Public sector agencies are looking for better ways to serve their constituency online, and one industry that has been mastering the online world for more than 15 years is e-commerce. I believe that many tools and practices from e-commerce can benefit the public sector.
Before we go into details, let’s address the main objection that I hear when mentioning this idea to people from the public-sector industry. Here it goes: “Public sector does not sell anything; it provides services and assistance.”
Well, this is not quite so, as we pay for parking tickets and garbage collection, buy business licenses and building permits, and purchase tickets to municipal swimming pools and buses. Public Sector does charge money. Let’s not even mention taxes!
Even when money is passed between a federal or municipal agency to people, as social assistance or benefit, it is still a payment. For a technically minded guy like me, this only changes the price from a positive to a negative number.
So, from an IT perspective, there is no real difference between charging money for service and paying money in the form of social assistance. And for free services, the price is equal to zero.
With that clarified, let’s look at how e-commerce tools and techniques can improve the public sector’s sites.
Below I am using the term “product” to refer to both physical goods (like license plates or bus tickets) and services (like social assistance or garbage removal). Public service agencies offer a variety of services, and it is not always easy to find out what services are available. Some services have a low level of adoption just because people are not aware of them.
E-commerce business’s success depends on how easy it is for consumers to discover the right products. This problem was solved in e-commerce many years ago by using powerful full-text search, nested categorization, faced navigation, clear and comprehensive product descriptions, pictures, and videos.
Search Engine Optimization (SEO) is the bible of e-commerce. Let’s apply this knowledge to public sector services as well as digital advertising, social media campaigns, and different ways to promote products on the Internet.
To achieve better product discoverability, ALL services offered to individuals and businesses should be in ONE searchable catalog. The reason they are not is most likely related to the fact that each agency has its own IT system, or probably more than one.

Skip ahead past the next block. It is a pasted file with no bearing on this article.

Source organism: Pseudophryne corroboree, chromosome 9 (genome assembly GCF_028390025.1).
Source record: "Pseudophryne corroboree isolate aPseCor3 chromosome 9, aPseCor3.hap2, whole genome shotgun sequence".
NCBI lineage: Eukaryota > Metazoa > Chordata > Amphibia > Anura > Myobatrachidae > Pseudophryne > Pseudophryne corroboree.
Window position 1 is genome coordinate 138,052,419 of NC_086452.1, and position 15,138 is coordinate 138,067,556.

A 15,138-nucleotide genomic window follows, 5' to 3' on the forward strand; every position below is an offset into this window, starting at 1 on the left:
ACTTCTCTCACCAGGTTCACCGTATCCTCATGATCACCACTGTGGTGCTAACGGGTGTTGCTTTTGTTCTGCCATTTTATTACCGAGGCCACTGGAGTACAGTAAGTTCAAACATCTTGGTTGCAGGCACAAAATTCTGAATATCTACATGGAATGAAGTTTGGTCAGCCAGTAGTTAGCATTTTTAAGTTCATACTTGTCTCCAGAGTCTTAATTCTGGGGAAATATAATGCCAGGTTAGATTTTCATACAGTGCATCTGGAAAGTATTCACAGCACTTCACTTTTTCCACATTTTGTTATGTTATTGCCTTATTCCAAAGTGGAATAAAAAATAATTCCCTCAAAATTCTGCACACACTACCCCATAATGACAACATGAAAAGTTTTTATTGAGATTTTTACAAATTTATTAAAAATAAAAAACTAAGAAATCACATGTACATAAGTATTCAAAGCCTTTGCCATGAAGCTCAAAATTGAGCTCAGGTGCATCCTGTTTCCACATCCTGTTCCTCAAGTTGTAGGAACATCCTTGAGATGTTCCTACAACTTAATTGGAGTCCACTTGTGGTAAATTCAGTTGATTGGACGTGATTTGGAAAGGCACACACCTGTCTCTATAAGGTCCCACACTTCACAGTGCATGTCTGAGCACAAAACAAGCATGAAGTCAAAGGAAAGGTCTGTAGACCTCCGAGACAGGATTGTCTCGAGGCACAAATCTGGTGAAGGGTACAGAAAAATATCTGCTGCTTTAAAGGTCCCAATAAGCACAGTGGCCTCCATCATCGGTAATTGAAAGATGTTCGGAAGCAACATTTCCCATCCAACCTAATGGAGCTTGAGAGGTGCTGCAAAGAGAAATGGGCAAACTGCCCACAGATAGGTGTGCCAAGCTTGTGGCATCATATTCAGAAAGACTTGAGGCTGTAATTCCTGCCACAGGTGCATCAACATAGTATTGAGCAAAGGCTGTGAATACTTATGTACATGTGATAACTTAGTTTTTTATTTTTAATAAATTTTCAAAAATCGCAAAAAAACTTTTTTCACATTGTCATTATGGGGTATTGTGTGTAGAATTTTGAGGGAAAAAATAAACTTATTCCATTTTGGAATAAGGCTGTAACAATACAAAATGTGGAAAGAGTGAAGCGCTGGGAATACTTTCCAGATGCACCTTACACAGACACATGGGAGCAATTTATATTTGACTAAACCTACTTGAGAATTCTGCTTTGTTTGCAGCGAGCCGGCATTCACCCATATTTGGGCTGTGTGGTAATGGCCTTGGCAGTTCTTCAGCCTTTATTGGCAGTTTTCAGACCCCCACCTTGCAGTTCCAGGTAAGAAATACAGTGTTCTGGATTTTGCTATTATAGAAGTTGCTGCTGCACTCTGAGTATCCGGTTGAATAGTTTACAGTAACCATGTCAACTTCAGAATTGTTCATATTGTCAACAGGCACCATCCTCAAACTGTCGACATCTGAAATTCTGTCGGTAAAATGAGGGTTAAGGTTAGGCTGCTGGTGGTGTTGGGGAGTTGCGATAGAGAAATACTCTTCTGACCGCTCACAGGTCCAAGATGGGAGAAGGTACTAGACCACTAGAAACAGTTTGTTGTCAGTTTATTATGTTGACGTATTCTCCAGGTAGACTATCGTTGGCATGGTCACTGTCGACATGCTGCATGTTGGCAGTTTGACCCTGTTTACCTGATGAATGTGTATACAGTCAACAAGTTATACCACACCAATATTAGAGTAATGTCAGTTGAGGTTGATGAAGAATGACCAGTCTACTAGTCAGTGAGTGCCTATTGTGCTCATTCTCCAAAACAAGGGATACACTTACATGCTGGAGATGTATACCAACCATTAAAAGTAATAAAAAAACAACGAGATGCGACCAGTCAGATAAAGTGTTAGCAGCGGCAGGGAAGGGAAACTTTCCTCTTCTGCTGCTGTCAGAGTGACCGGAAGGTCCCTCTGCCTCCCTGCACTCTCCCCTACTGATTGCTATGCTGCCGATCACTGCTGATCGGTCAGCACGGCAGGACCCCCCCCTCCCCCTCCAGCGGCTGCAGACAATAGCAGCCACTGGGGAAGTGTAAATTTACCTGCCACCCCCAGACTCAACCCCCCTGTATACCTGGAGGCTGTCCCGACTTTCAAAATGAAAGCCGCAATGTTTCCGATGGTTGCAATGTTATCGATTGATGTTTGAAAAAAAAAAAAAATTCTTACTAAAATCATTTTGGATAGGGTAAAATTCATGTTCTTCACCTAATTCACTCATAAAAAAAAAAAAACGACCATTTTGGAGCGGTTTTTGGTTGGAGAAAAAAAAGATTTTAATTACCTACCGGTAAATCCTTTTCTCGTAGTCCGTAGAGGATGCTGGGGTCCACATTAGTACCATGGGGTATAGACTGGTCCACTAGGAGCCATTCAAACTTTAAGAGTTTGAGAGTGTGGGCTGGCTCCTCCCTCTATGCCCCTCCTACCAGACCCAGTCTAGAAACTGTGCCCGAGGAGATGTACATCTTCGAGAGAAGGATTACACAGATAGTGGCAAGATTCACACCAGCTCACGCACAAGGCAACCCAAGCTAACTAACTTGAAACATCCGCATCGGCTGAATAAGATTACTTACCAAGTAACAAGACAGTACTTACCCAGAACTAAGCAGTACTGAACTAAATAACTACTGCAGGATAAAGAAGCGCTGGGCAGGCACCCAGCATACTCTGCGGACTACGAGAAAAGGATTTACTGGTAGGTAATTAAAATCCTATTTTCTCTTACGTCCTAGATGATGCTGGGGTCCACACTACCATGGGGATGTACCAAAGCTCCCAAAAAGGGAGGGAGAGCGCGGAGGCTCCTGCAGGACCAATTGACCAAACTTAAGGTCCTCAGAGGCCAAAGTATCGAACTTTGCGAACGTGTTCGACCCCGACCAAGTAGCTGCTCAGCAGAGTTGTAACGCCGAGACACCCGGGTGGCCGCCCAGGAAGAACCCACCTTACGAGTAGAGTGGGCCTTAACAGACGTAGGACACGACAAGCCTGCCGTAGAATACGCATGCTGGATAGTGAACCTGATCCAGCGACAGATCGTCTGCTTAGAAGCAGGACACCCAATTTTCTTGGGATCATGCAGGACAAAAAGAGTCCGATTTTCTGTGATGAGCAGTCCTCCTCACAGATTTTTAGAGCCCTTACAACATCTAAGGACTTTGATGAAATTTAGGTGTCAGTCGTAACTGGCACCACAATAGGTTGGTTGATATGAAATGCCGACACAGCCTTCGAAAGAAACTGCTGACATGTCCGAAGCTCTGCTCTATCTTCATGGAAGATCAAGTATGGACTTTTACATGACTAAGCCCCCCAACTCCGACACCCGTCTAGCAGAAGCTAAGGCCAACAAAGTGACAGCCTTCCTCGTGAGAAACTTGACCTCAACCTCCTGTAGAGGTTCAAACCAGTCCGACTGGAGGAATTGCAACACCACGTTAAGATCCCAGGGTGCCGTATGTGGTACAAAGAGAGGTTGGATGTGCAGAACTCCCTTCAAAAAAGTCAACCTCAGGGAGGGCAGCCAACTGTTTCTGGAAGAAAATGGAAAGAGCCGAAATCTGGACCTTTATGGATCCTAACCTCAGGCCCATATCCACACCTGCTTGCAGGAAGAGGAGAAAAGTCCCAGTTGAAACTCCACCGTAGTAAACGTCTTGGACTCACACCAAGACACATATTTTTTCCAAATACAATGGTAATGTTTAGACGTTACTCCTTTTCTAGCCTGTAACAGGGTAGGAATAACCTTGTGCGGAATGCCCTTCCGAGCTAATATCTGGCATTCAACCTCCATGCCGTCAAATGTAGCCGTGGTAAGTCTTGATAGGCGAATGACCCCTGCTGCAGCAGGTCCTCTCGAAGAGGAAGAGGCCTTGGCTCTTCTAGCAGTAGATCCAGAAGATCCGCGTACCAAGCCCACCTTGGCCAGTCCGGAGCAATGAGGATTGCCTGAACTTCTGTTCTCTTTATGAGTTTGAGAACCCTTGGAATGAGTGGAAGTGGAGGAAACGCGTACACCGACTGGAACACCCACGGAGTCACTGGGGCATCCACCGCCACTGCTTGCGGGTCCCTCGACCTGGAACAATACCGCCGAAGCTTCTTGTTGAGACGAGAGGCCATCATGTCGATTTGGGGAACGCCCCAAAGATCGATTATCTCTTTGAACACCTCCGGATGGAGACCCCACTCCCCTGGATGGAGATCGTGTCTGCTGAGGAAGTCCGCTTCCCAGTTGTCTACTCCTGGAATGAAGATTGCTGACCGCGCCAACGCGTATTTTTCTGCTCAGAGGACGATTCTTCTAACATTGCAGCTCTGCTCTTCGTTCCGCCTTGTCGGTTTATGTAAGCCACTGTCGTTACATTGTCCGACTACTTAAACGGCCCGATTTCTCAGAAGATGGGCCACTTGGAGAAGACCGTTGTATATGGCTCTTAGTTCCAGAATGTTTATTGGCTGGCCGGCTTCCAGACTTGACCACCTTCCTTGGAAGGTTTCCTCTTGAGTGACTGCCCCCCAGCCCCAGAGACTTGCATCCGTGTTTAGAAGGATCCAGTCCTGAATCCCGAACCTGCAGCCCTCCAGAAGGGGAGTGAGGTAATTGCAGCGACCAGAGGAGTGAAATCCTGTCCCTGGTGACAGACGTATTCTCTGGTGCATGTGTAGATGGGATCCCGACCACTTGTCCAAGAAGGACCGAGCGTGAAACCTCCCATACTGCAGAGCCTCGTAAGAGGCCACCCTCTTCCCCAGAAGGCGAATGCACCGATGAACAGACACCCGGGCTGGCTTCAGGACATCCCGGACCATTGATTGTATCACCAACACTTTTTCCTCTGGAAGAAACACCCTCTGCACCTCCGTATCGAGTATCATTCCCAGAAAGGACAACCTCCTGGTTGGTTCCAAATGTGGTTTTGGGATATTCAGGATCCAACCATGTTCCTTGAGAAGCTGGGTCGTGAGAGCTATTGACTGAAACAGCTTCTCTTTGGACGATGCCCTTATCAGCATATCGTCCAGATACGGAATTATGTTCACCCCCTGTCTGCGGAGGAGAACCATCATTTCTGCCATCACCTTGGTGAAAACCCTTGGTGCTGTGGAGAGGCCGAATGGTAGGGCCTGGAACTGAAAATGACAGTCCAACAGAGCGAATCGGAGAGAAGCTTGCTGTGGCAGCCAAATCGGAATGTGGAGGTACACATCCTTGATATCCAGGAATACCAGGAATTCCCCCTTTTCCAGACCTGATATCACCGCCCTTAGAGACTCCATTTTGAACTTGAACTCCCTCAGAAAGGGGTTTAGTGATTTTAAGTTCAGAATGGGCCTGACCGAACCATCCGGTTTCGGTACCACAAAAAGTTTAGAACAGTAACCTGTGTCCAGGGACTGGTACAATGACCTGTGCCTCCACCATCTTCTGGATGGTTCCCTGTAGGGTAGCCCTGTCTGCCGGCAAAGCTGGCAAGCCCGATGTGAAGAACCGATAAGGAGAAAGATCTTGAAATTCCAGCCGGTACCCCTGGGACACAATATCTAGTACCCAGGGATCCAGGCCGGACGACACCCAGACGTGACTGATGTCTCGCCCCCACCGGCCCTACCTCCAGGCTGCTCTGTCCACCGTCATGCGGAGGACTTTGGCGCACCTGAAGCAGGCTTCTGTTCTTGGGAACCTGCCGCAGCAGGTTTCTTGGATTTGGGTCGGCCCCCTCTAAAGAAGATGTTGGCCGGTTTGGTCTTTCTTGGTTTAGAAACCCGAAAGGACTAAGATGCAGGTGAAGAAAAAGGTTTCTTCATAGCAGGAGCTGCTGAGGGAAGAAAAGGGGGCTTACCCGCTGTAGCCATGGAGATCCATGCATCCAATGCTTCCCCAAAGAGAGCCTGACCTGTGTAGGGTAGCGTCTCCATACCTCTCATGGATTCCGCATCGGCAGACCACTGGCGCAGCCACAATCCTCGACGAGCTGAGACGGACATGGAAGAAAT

In most cases, when a person or business interacts with a public sector’s website, their identity is known. Almost all consumer e-commerce sites would swoon to have even a fraction of the information about their customers that is available to a public-service agency. That information should be used to personalize the user experience and make it easier to navigate to relevant services. Products offered can be pre-filtered based on where the user lives, age, family status, etc.
Yes, you read that right, a shopping cart! The shopping cart is a container of items that is used by a customer to express intent to obtain a product or service. Because it is a container, multiple different products can be obtained at the same time while providing consistent user experience. The shopping cart can hide the complexities of multiple IT systems used by various departments from customers. Why couldn’t a user pay a parking ticket and obtain a new license plate in the same transaction?
Without a generic cart, the user of a public agency website is forced to procure each product separately and learn about different services on their own. That leads to a lot of repetitive data entry, inconsistency, and user frustration.
Successful e-commerce sites are built in a customer-centric way. They are analyzed and optimized for the best customer experience.
On the contrary, many websites from government agencies are mimicking back-end processes. The way information is structured and presented often only makes sense from an internal point of view. In other words, many sites are optimized for employees, not for customers. Citizens are the customers, and creating a user-centered environment is essential in creating transparency, improving user satisfaction, and saving money.
Omni-channel is defined as a multichannel approach to sales that seeks to provide the customer with a seamless shopping experience whether the customer is shopping online from a desktop or mobile device, by telephone, or in bricks and mortar store. The public sector is absolutely a multichannel industry and should embrace systems that deliver a consistent experience across all customer touchpoints. It should be possible to start an application online, get assistance over the phone, and finalize the application during the visit to an agency office.